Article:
The chances of a tsunamis occurring from an earthquake and affecting the island is extremely rare. There have been only fifteen of them in the Adriatic over the last six hundred years. If a tsunami did ever occur it would come from the south side of the island since there’s not enough room on the north side to generate a large enough tidal wave. The island’s steep terrain makes it a shorter trek to escape to higher ground.
It’s hot and dry during the long summers with the temperature rising up to over 40 degrees Celsius. The locals call heatwaves “sunny days”. And there are plenty of other places in the Adriatic that have them too. If you’re not hiking or biking lightly and aren’t carrying enough water then you will dehydrate, get sunstroke or worse. Shade can be your cool friend or you can go to the nearest café when it’s hot so you can drink a cold tasty beverage. A refreshing swim will also cool you down. There are areas that are labeled as beaches and swimming spots yet don’t let that stop you for just jumping into the water anywhere else.
So you decided to take a dip “anywhere else”. Keep in mind that there isn’t a proper sewage plant on Mljet. Septic tanks can hold and provide some level of sanitation. Yet there might be brown water runoff going directly into the bay. Crabs quickly clean up the mess. Unfortunately, some people even pour household chemicals directly down the drain and it’s been rumoured that visiting boaters and sailors also do this to a degree.
There are plenty of benign aquatic life in Mljet’s lakes (opens to PDF) to explore. Though keep a look out for sea urchins and the occasional stinging jellyfish around Mljet and it’s lakes. You’ll find them in other places in the Adriatic as well.
The side effect of extended heatwaves on Mljet is drought. Water conservation is on many villagers’ minds during the long hot summers. Most water is collected from the rain runoff into large cisterns at every home. When the water gets really low it has to be ordered and shipped via tanker which takes a couple days to get to the island. As a tourist you need to be aware that leaving the tap on or taking an extra long shower will leave others in the room or apartment building you decided stay in without water. Don’t be “that guy”!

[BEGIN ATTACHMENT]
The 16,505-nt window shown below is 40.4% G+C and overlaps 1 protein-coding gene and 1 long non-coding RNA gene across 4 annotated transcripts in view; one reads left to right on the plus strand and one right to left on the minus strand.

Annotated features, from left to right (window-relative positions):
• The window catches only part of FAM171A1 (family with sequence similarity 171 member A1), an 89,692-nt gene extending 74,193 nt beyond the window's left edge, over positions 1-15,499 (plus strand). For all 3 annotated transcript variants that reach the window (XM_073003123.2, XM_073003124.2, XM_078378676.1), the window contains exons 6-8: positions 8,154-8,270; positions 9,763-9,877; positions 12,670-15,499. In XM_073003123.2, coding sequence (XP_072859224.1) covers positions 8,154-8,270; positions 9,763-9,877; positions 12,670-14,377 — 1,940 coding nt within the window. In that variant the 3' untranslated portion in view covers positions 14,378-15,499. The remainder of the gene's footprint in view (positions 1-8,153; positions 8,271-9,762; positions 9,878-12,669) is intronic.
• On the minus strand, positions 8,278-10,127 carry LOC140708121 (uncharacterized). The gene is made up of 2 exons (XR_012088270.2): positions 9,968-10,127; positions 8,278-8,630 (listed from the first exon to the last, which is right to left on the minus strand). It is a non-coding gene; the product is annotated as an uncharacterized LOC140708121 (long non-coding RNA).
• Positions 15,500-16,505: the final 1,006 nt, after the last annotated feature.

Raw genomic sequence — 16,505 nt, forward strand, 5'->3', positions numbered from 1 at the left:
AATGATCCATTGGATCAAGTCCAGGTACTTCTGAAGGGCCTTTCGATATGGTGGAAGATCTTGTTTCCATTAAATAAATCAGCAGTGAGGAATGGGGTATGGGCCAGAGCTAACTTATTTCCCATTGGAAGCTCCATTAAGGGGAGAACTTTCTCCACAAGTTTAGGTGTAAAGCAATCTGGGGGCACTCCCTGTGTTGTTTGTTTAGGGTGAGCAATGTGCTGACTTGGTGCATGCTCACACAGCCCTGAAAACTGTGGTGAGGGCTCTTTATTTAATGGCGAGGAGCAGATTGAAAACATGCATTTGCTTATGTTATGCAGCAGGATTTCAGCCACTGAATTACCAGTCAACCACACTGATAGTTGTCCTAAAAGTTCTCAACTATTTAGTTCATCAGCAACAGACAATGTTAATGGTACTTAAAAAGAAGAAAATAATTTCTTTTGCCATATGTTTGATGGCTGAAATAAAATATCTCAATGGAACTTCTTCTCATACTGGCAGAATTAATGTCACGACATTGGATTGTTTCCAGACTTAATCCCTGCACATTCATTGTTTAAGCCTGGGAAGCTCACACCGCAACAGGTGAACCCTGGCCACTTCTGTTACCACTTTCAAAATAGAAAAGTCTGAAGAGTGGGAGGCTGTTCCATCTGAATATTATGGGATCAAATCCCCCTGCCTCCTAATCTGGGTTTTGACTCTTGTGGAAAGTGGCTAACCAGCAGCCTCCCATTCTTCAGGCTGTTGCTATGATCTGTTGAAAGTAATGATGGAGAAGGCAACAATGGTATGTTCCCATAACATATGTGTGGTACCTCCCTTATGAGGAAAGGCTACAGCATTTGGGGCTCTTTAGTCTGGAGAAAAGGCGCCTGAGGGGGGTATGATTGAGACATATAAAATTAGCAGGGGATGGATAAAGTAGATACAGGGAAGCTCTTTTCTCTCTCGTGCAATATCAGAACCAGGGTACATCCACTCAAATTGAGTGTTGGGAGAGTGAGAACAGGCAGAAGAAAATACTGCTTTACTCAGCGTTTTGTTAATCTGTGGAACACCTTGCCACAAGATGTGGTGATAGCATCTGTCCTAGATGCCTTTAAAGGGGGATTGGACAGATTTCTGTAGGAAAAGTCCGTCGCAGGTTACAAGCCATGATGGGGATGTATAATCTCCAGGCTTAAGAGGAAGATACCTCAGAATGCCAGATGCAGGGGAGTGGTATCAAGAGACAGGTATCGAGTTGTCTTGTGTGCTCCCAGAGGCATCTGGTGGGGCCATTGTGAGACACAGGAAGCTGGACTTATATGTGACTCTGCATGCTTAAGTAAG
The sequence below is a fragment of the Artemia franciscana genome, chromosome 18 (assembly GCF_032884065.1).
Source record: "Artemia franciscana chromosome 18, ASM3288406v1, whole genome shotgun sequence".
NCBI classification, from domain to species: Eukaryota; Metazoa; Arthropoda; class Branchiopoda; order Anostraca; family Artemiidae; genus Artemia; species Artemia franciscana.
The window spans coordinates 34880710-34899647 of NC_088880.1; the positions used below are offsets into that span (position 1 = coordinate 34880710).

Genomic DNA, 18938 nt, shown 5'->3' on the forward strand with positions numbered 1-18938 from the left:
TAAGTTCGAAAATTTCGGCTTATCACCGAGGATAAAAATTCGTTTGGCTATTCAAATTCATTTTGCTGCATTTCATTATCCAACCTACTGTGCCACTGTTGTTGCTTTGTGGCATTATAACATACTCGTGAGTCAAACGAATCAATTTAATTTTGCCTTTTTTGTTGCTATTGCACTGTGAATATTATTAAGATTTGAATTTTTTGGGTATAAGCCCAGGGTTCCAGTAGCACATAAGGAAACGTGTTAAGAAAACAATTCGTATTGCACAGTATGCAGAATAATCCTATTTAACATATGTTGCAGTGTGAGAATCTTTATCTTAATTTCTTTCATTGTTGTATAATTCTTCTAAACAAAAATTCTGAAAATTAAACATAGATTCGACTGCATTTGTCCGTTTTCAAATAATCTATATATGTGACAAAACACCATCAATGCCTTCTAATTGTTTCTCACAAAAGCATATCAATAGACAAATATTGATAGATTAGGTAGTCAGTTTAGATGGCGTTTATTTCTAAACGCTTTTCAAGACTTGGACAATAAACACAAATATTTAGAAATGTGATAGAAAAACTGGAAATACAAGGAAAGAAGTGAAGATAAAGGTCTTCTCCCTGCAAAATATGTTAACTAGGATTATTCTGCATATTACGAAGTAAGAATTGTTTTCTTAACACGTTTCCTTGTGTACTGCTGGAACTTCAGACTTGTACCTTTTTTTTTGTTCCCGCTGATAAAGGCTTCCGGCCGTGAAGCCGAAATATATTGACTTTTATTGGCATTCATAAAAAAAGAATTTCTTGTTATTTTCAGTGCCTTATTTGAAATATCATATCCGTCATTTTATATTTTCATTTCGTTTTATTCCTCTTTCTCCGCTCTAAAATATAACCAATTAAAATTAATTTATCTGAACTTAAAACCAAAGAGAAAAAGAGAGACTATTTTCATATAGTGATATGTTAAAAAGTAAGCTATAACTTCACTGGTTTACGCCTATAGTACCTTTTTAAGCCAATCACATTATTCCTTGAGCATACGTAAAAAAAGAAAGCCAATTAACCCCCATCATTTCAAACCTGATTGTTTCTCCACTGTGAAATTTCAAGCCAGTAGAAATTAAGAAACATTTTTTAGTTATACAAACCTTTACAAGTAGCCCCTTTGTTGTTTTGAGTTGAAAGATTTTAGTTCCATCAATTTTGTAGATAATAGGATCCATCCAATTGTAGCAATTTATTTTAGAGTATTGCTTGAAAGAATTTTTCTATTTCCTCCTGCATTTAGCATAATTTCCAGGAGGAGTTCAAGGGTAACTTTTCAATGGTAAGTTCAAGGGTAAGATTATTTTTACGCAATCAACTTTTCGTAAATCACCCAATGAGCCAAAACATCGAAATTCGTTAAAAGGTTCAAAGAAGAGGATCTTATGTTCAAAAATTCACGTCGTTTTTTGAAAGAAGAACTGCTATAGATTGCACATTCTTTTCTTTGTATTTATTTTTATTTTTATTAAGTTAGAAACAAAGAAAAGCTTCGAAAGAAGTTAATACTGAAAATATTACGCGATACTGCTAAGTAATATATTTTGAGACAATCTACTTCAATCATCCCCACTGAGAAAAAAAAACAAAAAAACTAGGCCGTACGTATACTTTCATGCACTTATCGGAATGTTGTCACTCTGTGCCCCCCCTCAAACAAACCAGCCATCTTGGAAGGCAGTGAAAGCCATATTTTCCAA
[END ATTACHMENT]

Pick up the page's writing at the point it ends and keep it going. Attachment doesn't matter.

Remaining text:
Another secondary effect to heat waves and drought are forest fires. There are multiple lookout posts on top of hillsides manned by forest rangers around Mljet. They keep an eye out in case a fire spontaneously erupts from dry vegetation or someone throws out a cigarette in the wrong spot and starts burning down the National Park of Mljet. Don’t be “that guy”!
In the early 20th century the island was overrun with venomous snakes. Then mongooses where intentionally introduced to curb the snake population which also did away with most of the bird life. There is the odd chance a small handful of vipers remain. After the mongooses feral cats then made their home in the 1980’s. You may also see wild goats, wild boar or deer if they haven’t already been hunted down.
That pain in your chest may not be heartburn. Or that headache may not be from the twelve shots of rakijia you had the night before. Even though there is a “hospital” on Mljet it’s probably in your best interests to go to the mainland for a second opinion. There’s no airport though medevac by air or even a high speed police boat from the mainland are options in extreme cases. A sprained or broken ankle is not an extreme case. Feel free to make friends with a doctor and bring him/her with you as a travel companion. Or take a first aid course; someone next to you at an island restaurant may choke on the fresh catch of the day and you can save his life; drinks all around!
Godzilla and Mothra
Travelers can be exposed to many risks when exploring new places. Visit Mljet to experience the island’s natural beauty and history as many others have done. You have a much higher probability of spraining your ankle walking down a flight of stairs than getting injured from any of the above hazards. Since it’s one thing to be paranoid and stay home it’s another to enjoy the spice of your travels.